9 entries
  • "Michelle and Pete, I am very saddened to hear of your Mom's..."
    - Chuck Sinclair
  • "With dip sorrow we received the news of Diana's passing...."
  • "To the Friedman Family. It is with heavy hearts that we..."
    - Helen (D'Elia) Loewenthal
  • "Death leaves a heartache no one can heal, love leaves a..."
    - Claire D'Elia
  • "Death leaves a heartache no one can heal, love leaves a..."
    - Claire D'Elia
The Guest Book is expired.



World traveler and citizen of three countries, avid gardener with an artistic eye, died peacefully at her home in Bethesda, June 5, 2014 of cancer, at the age of 87, surrounded by her devoted husband of 62 years, Abraham S. Friedman (Abe), and her four loving daughters.
Born in Formby, England, of a Chilean mother and British Navy father, she returned to Chile as a young child to be raised by her Chilean mother and grandmother, and French grandfather. Thus began her multi-cultural existence and life-long passion for travel. A graduate of Universidad de Chile, on a whim she applied for, and won, a scholarship to study fine arts at Ohio State University. She arrived in the U.S. in 1949, and recalls her first impressions of America: a country of skyscrapers, football, and wealth. It was while taking courses in Chemistry for her specialization in Ceramics and Related Materials that she met her future husband. She returned to Chile after completing her Master's Degree in Fine Arts, but it was not long after that she took a boat to Amsterdam, where Abe was a Fulbright research scholar, and they married.
Asked why she stopped working with pottery after her children were born, she would answer, "My children are my pots." Diana was an artist in every aspect of her life. Her home, her garden, and her loved ones were all, to her, artistic creations, to be loved and cared for as an artist tends to her art.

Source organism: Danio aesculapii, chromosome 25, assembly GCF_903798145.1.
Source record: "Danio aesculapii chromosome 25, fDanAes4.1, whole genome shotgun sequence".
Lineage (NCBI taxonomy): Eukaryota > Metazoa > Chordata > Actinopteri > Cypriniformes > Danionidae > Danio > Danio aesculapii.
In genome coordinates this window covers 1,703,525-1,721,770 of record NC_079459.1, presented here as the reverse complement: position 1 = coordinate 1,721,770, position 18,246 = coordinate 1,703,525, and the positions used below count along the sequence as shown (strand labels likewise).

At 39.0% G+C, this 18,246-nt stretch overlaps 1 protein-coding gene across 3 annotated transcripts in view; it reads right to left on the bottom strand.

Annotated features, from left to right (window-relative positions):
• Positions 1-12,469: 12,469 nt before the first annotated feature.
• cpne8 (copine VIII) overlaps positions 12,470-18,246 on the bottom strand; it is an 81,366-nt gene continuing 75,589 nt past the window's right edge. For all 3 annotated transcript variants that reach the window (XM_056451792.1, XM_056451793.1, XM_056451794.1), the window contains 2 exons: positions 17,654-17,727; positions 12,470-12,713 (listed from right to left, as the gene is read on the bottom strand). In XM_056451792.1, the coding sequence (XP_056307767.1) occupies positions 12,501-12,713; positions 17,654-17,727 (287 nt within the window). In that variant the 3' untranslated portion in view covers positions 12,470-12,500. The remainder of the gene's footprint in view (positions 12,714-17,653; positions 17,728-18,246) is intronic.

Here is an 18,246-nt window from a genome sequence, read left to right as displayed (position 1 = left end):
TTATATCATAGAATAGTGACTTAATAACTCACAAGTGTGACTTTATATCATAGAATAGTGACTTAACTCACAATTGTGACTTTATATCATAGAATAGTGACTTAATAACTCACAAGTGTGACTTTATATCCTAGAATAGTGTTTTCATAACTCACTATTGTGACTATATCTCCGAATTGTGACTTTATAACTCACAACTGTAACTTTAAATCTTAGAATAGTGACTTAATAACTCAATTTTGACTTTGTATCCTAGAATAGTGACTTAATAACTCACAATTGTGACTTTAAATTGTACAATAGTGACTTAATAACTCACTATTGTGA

Her life with Abe, a nuclear scientist and diplomat, was one of travel, cultural exploration, good food, and good friendships. They lived in France, Germany, and Mexico, and traveled and made friends all over the world. Diana prized understanding other cultures and instilled this value in her children, enrolling them in French schools when living in Paris, and inspiring them to travel and to learn several languages.
In addition to her husband, Diana Friedman is lovingly remembered and survived by her four daughters, Danielle Michelman (David), Rebecca Stanger (Jordan), Abigail Friedman (Eric Passaglia) and Michelle D'Elia (Peter); 11 grandchildren, Sarah Lo (Lewis), Ariel Michelman-Ribeiro (Arthur), Dinah Michelman, Aviva Michelman-Dumas (Cheryl), Nina Stanger, Nathaniel Stanger, Abraham Passaglia, Martha Passaglia, Samuel Passaglia, Rachel D'Elia, and Benjamin D'Elia; and her six great-grandchildren, Isaac, Raphael, and Jonah Lo, and Daniel , David, and Miriam Diana Ribeiro.
Donations may be made in Diana Friedman's name to the Jewish Social Service Agency (jssa.org) or So Others Might Eat (some.org).
The family will receive friends at home on Sunday, June 8 from 4 to 8 p.m.

Published in The Washington Post from June 7 to June 8, 2014
bullet Ohio State